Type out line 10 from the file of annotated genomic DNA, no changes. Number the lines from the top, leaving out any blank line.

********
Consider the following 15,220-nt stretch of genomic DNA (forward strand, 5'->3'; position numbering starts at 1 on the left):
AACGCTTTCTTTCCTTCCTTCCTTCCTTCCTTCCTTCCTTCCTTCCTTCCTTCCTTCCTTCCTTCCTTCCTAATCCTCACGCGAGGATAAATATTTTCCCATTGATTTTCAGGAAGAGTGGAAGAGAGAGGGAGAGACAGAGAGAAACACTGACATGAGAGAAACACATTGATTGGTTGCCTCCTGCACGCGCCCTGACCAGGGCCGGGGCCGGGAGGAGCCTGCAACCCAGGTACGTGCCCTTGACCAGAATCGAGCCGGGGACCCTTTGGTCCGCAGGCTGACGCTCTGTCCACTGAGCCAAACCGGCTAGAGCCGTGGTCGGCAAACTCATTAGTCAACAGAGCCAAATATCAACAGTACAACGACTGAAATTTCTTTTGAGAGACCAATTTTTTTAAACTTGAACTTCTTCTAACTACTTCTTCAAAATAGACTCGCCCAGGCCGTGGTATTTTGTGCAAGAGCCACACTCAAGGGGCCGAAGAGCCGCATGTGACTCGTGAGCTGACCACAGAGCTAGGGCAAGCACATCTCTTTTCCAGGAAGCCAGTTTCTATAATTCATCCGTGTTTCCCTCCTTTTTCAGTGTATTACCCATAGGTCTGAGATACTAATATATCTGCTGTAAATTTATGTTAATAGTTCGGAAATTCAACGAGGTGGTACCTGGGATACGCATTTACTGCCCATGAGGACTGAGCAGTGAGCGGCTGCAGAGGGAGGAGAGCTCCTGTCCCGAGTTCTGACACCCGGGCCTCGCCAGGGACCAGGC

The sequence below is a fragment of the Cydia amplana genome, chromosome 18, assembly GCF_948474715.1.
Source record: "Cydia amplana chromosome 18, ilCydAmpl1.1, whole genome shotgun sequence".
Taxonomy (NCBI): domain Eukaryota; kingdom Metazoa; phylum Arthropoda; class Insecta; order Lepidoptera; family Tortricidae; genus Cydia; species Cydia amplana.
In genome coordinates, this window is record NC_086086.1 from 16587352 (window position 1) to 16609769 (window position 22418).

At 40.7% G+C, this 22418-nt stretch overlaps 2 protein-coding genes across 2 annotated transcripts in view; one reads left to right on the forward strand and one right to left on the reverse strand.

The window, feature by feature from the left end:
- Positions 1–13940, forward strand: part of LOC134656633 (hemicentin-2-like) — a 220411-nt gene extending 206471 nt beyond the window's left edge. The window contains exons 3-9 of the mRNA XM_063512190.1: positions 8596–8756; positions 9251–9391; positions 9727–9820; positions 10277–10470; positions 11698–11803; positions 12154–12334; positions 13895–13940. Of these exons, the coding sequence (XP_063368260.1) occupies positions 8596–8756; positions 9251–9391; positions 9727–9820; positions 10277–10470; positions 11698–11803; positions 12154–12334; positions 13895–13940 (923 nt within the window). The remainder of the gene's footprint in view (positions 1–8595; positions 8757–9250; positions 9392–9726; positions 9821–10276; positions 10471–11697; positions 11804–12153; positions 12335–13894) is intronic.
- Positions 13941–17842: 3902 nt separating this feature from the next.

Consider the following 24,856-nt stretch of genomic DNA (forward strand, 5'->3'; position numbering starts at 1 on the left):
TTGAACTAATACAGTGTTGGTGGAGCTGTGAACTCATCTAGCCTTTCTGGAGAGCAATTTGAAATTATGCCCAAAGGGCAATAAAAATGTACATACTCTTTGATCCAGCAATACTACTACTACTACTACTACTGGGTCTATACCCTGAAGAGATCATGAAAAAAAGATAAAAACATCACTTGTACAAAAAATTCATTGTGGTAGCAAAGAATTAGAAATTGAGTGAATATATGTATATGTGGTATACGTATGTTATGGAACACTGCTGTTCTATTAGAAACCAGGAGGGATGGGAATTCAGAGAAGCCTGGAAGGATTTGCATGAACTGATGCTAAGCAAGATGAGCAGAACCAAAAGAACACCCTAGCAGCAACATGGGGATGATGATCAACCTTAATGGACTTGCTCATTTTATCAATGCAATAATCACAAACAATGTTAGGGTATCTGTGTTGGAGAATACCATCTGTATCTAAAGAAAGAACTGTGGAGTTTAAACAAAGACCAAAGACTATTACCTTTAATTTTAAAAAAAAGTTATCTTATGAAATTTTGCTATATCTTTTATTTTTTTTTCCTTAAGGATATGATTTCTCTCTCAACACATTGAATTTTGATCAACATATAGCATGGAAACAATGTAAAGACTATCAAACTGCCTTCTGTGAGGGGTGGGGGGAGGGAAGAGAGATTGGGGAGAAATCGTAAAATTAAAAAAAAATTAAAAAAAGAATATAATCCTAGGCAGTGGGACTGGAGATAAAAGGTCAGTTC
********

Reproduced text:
- Positions 13941–17842: 3902 nt separating this feature from the next.